How To Train Tall Lifters

How To Train Tall Lifters

Perhaps this seems like an odd thing, singling out a client or athletes just by the way they’re built. Shame on me, right? Wrong. As a strength coach or personal trainer you will come across tall athletes or clients and I'm here to tell you, they often require a different method of training.

Today I'm defining tall as anything 6'2 and over but it doesn't necessarily have to be height related. It could also mean average or normal size with very long arms or legs. But why? Why does height have anything to do with programming? Force x distance= work

Mechanical work will always be greater in a taller athlete. If I have a basketball player that, when doing pull ups, dips down to where his knees dangle over the floor, when he pulls up, that is a greater distance to overcome and requires more to maintain force over a greater distance. Same goes with bench press and even squats. Let Them Know Their Perceived Progression And Progress Will Seem Slower.

There are not a whole lot of elite very tall lifter's for a reason. Most men who gravitate towards the iron game tend to be shorter and stockier, more mesomorph simply because they see strength and muscle gains quicker. This can lead to a lot of tall athletes giving up on lifting early on.

In fact, I've had to separate my basketball player’s strength training from other sports because kids are competitive. A tall basketball player trying to keep up with a short, stocky running back in the squat can be a recipe for disaster. It's important to let your tall athletes realize that they are progressing, they are getting stronger, but because of their height it will simply take more muscle to visually see a difference. Although their progression of poundage in the weight room might be slower, they are still increasing strength and muscled up tall guys develop scary strength.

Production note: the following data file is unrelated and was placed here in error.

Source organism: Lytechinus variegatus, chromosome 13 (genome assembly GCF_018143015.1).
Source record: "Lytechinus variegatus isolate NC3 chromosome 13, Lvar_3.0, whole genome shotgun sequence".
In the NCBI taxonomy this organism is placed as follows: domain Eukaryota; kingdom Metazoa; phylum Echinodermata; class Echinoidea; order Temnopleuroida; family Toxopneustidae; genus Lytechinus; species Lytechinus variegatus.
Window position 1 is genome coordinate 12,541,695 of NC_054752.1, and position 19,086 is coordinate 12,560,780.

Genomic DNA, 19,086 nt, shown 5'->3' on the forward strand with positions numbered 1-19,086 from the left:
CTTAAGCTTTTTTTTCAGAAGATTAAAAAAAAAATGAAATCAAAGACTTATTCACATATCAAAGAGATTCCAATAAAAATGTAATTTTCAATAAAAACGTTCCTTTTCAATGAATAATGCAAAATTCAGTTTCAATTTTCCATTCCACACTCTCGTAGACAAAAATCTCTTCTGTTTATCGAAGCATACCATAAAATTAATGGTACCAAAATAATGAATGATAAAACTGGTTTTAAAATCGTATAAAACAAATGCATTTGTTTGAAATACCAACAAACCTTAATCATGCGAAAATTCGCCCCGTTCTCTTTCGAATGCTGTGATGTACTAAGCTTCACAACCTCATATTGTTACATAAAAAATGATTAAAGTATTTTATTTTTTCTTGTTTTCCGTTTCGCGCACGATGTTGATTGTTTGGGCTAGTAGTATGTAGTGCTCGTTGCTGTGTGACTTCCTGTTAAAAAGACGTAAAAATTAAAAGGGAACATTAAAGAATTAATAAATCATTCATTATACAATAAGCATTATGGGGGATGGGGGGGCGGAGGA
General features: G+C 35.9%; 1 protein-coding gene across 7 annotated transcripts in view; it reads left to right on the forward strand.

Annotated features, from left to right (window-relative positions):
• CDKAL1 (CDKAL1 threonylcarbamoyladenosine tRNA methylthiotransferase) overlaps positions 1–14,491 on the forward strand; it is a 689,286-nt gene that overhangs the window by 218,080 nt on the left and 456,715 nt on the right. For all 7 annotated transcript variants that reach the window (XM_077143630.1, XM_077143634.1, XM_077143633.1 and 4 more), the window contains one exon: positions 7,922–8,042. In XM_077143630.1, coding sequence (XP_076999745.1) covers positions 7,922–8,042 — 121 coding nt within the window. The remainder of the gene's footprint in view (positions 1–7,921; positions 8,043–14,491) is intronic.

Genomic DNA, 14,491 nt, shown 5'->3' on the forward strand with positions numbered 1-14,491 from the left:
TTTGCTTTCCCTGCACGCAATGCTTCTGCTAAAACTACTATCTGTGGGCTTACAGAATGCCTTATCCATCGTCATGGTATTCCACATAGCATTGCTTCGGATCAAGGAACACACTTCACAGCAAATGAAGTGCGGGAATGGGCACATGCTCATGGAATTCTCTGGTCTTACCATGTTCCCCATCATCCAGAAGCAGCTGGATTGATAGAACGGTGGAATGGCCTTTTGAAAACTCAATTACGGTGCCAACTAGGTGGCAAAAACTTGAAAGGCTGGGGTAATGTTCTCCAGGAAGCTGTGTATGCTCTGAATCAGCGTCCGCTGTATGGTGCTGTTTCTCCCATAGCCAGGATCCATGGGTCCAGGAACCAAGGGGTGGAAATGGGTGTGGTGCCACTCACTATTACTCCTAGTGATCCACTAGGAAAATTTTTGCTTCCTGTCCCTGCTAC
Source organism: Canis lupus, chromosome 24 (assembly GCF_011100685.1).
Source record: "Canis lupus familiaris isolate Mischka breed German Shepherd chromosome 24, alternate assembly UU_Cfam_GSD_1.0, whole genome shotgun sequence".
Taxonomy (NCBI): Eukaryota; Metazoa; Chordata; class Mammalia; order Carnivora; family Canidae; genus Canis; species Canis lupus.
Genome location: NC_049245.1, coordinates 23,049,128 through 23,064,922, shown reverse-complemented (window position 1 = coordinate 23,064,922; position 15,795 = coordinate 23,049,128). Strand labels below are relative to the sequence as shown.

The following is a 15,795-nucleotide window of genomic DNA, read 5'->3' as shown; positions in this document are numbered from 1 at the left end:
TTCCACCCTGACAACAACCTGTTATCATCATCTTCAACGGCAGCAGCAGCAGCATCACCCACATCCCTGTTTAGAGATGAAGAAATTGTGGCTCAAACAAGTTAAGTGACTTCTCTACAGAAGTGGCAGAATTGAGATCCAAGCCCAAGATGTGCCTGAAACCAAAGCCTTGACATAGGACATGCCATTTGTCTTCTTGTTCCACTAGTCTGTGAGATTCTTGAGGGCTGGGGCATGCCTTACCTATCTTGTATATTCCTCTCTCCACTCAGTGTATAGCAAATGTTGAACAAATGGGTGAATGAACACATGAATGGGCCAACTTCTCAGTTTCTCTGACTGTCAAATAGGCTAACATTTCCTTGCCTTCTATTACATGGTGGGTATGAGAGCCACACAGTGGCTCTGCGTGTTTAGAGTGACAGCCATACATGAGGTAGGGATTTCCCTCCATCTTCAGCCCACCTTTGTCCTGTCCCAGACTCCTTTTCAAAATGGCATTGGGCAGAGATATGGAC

Lower reps work better

I'm convinced that even in a hypertrophy phase, tall athletes do better on lower rep schemes. It's actually easier on their joints reducing the total volume a bit, even if it means increasing the intensity. Why? Well, especially in leg training and higher rep squats and dead lifts, the great distance needed to carry the weights tend to cardiovascular deplete a very tall athlete before actual muscle failure occurs.

Monitor body fat percentages closer

Tall athletes and clients often have a problem when it comes to hypertrophy. They often need twice the amount of muscle mass to fill in their shirts, but this is also true when it comes to fat levels. Very tall people tend to hide more fat better than their stockier counterparts. I've been shocked after doing body fat analysis on out of shape, off season basketball players, whereas in some of my shorter running backs or wrestlers I can spot an extra four pounds just by eye balling them. Unhealthy body fat levels can sneak up on tall people and by the time they’re noticing it; their fat gain might surprise both of you.

Be prepared to adjust exercises

Don't be afraid to experiment and even throw out certain sacred exercises that you once, perhaps said you never would throw out. I have found basic back squats and bench presses to be very difficult for tall guys to do. On the other hand lunges and dead lifts work well. I also like dumbbell training more for tall guys cause it gets them away from the whole "What's your bench, bro" attitude.

Training tall people is challenging but height tends to lend much favor in sports such as basketball, baseball, volleyball, and even football. If you’re training athletes, you will definitely get some gangly and tall people. It's ironic though that that same height that aids them in their sport will often make weight training more difficult.

References:

Essentials of strength and Conditioning, 3rd edition.

From our blog